The latest Advertising Association/WARC expenditure report revealed that the UK TV ad market shrank by nearly 13% year on year between April and June 2022 – 2023. The decline in traditional broadcast TV is a main contributor to this as viewers switch from traditional broadcast linear TV to streaming services, CTV online watching, or online video.
The decline in linear broadcast investment reflects the precipitous fall in viewing figures. Before Covid, in 2019 88% of viewers in the UK watched at least some broadcast TV weekly according to Ofcom. This dropped to 79% last year and is almost certainly south of this figure in 2023.
But AA/Warc figures show broadcast VOD isn’t filling the gap – the AA/Warc data show its growth at 5.6% between April last year and this year. However, over the first half of 2023 BVOD growth was almost double at 10.2%.
Can advertising funded VOD (AVOD) and CTV which also includes non-streaming service video such as YouTube ultimately fill the gap shrinking traditional TV revenues leave?
The truth is our concept of TV is being fundamentally rewritten and at pace. Consumers don’t draw a line between scheduled TV programmes and social video clips. Where does the line between VOD and TV watched on a connected TV or another device fall? Does advertising income from home-made social media count?
Let’s work on the basis for now that we’re talking about TV shows and movies from streaming services or more traditional TV sources that can be surrounded by commercials and sponsorships.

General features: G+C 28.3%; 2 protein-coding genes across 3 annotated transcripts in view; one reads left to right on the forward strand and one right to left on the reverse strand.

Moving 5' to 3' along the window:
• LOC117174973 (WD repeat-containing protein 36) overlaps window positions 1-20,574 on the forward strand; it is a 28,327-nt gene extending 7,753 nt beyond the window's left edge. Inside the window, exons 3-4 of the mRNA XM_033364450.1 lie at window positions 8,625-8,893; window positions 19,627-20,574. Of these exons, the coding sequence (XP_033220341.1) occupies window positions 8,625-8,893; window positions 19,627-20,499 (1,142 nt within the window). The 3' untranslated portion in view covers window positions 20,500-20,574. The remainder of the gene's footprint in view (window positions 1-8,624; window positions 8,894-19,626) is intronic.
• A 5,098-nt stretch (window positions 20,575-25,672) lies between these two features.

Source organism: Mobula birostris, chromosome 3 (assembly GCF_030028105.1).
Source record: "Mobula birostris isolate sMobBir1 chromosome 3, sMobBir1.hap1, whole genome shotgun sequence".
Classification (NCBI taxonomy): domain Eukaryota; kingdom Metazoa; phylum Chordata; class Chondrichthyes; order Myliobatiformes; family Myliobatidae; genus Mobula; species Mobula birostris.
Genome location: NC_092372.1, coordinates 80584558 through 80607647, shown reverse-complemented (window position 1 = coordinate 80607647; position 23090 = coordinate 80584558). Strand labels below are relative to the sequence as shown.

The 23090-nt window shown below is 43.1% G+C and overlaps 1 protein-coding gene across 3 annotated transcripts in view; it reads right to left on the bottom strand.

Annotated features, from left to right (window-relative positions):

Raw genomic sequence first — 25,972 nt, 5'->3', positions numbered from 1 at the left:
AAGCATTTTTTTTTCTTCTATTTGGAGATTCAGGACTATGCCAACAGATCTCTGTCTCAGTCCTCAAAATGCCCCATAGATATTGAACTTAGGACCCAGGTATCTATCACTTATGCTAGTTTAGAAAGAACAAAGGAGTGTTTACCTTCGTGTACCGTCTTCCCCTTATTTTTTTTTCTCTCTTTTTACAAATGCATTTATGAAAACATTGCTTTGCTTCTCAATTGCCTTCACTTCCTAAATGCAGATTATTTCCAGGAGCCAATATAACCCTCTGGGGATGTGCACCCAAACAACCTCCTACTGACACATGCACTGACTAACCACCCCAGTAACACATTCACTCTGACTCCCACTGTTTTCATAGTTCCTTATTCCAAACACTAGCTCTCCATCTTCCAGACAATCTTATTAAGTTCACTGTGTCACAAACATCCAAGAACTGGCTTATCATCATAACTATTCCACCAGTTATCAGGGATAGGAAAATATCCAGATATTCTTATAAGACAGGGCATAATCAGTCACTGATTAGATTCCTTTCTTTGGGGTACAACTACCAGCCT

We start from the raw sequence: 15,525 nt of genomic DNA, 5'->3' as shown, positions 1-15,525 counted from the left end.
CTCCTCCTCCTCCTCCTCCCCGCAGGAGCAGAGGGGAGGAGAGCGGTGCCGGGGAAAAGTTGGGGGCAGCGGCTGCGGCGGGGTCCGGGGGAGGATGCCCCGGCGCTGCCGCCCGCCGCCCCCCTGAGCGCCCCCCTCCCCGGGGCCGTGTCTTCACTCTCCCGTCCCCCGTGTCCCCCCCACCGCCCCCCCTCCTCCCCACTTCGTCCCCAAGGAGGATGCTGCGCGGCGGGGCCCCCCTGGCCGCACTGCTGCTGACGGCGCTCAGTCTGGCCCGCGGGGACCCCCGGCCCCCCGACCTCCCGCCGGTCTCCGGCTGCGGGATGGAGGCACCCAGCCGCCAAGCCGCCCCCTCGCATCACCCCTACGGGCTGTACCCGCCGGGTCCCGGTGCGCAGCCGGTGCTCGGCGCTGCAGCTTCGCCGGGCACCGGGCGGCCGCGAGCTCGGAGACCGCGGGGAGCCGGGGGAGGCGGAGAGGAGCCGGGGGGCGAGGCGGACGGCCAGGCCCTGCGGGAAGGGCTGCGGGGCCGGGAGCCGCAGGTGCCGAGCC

Since the launch of the first ad-funded VOD options by the big players such as Disney and Netflix, at Kepler we’ve predicted that AVOD will end up accounting for a sizeable slice of the streaming market and could ultimately replace SVOD as the bulk of the audience market in the long-term.
New data is emerging to support the view this is ultimately where we’re headed. Disney has said recently that almost 50% of new subscribers are opting for Disney+ its AVOD offering and it is now delivering a far more sophisticated range of audience targeting options to brands than at launch. Amazon Prime will follow suit in the new year and, with their auto opt-in to the ad supported tier, are likely to have a very scalable audience from launch.
Netflix is reported to have 15 million ad-funded subscribers worldwide of a total current subscriber base of 247 million, with 30% of new subscribers opting for the AVOD package. Its overall subscriber growth remains robust despite the cost-of-living crisis.
Digital TV Research, analysis estimates advertising-funded video-on-demand (AVOD) will reach $91bn worldwide by 2028, more than double the $41bn earned in 2022. Digital TV Research expects AVOD to grow nearly twice as much as subscription VOD (SVOD).
An interesting new study from LG AdSolutions suggested that 68% of UK consumers prefer to stream free content rather than pay for a subscription.
In the UK it remains to be seen what impact the new Freely service integrating BBC channels with ITV and Channels 4 and 5 will have on audiences when it arrives next year. Exactly how the commercial opportunities for brands will fit in what’s billed as replacement for linear with a mix of live TV and VOD streamed content, is as yet unclear.
How the balance between more expensive ad free VOD and AVOD evolves depends on a complex mix of economic conditions, pricing and perceived value of the content on offer and will no doubt vary market by market.
But as it scales and the audience targeting offering improves, AVOD will inevitably suck in more revenue. But from where? Today’s media landscape is one in transition, so this remains very much an open question.
Séamus Brennan is associate account director partnerships and strategy at Kepler EMEA.